Consumer group warns of ID theft

January 18, 2008 6:08:53 PM PST
While it is illegal for companies to sell credit card and financial account numbers, it's okay to sell names, addresses and phone numbers.

Sometimes that's enough for a smart thief to assume your identity. One consumer group says a state law to help you find out who's buying your information may not be so helpful after all.

When you wrote those checks or filled out order forms for those holiday gifts last month, most Californians didn't know some stores keep that information and may sell it to information brokers.

"I don't feel we have much control over any of our information anymore. Anytime you get online, or go to the store. I'm not surprised at all," said shopper Laressia Carr.

A 2005 state law called "Shine the Light" allows consumers to ask companies which third parties their personal information was shared with.

Companies are also supposed to provide a cost-free way to opt-out.

A new report out today by the California Public Interest Research Group found only one third of the survey participants received responses from companies consistent with the law.

"Consumer information is spread out in so many different places. And the more places a consumer's information is, the more likely that they are victims of identity theft. The current policy is a good first step but clearly California policy makers need to do more," said CalPIRG Consumer Advocate Pedro Morillas.

The Office of Privacy Protection says one million Californians had their identity stolen in 2006. The State's Consumer Services Secretary, who was an identity theft victim herself is frustrated with the report's findings.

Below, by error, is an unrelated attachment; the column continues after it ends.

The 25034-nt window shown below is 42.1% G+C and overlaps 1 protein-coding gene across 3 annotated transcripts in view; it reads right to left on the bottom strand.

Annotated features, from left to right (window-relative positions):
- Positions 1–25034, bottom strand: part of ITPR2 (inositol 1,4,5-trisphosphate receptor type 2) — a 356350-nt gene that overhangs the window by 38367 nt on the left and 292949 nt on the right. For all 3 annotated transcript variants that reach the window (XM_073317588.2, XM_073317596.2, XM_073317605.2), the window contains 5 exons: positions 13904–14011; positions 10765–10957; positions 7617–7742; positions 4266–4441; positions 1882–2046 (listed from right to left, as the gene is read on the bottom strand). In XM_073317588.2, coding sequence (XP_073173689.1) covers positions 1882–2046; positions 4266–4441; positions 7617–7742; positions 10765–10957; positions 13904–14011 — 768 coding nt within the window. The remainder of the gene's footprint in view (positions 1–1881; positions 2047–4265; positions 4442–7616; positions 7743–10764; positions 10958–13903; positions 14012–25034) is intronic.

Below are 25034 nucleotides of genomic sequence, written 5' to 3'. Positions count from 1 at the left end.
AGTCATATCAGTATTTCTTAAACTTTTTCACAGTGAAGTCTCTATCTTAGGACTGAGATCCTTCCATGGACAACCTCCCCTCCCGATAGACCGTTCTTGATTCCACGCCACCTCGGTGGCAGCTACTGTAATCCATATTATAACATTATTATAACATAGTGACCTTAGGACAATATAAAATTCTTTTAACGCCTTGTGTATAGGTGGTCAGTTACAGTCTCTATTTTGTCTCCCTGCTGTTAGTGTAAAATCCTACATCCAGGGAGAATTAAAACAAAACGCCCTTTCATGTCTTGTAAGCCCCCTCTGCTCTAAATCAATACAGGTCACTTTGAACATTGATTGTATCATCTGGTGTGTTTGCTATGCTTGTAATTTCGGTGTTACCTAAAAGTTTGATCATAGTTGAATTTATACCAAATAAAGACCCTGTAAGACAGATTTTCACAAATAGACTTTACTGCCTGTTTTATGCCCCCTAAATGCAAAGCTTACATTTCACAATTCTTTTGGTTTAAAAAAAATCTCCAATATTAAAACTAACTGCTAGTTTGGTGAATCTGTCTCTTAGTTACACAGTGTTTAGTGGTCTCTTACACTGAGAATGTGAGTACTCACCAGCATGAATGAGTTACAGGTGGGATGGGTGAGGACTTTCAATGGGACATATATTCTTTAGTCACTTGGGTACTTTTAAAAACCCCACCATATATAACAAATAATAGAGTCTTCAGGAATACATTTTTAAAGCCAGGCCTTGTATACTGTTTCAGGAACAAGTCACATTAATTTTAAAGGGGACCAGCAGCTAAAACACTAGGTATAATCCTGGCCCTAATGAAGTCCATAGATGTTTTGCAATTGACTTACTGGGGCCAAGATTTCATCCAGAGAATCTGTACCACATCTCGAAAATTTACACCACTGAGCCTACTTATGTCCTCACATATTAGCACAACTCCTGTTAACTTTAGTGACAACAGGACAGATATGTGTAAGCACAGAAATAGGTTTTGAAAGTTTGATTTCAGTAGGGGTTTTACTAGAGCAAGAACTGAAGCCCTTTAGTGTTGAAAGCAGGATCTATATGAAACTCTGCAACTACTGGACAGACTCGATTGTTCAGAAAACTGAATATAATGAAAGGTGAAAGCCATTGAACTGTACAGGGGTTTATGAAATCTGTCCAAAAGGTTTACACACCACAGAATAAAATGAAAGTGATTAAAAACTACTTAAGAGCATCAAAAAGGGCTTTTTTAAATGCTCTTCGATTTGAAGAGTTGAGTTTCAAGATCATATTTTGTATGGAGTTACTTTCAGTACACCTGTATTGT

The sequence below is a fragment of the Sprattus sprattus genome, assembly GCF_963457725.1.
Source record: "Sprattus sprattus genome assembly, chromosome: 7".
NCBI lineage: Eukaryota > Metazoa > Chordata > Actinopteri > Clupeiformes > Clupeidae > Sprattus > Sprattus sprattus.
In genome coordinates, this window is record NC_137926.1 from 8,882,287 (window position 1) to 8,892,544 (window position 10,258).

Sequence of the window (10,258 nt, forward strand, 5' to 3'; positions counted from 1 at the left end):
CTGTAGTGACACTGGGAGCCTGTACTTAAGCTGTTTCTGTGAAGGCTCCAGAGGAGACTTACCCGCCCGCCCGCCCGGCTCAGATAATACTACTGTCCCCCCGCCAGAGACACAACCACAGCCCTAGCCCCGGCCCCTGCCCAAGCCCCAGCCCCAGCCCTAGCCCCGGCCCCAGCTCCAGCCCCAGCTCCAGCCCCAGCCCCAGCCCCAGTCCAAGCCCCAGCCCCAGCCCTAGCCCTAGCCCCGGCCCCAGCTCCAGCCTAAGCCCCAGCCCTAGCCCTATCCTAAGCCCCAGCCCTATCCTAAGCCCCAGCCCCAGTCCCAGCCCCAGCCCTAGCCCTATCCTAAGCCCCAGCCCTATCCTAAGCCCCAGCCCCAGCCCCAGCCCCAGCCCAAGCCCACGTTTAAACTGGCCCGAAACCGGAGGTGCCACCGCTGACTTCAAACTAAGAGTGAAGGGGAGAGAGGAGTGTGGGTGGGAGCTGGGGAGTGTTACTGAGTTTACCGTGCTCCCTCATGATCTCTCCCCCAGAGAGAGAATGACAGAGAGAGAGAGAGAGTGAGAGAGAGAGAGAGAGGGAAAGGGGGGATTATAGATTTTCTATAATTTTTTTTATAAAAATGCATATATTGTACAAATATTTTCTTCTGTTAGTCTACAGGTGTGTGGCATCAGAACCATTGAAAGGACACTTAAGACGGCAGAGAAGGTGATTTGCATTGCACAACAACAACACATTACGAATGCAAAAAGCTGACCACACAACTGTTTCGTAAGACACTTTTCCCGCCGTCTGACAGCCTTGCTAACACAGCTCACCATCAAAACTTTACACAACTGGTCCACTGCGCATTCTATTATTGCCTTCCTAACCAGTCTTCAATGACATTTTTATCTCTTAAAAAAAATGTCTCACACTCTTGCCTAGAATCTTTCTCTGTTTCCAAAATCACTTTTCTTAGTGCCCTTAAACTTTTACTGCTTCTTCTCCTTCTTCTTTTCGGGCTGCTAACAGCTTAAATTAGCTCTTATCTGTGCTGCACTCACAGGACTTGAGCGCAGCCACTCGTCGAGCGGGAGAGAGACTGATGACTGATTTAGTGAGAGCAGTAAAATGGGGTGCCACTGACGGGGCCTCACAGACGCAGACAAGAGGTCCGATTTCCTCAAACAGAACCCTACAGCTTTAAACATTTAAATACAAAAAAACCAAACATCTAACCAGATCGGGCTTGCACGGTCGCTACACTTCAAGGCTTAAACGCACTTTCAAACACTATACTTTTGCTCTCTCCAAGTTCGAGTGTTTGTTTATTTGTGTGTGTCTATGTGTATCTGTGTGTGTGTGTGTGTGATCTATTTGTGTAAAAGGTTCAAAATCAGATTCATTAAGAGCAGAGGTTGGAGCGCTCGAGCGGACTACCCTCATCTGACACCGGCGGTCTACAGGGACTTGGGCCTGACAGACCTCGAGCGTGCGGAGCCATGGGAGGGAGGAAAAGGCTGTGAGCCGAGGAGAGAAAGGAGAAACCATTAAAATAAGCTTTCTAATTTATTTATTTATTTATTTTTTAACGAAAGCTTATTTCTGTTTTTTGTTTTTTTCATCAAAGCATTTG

"Yeah that's a problem. What we want to make sure is that consumers know what their rights are and they protect themselves. And companies have a lot to lose," said California Consumer Services Secretary Rosario Marin.

Included in the report's recommendations are making companies provide an opt-out on their Web site and getting an "opt-in" approval from customers before their information is shared; moves opposed by small businesses.

The state Attorney General already has the authority to fine businesses violating the "Shine the Light" law.

"Typical California; Opportunity to add more and more layers of government and regulation at a time when we still have not seen this particular law fully tested," said John Kabateck from the National Federation of Independent Business.

The new Legislative session starts next week. CalPIRG hopes to find a lawmaker to propose its recommendations.


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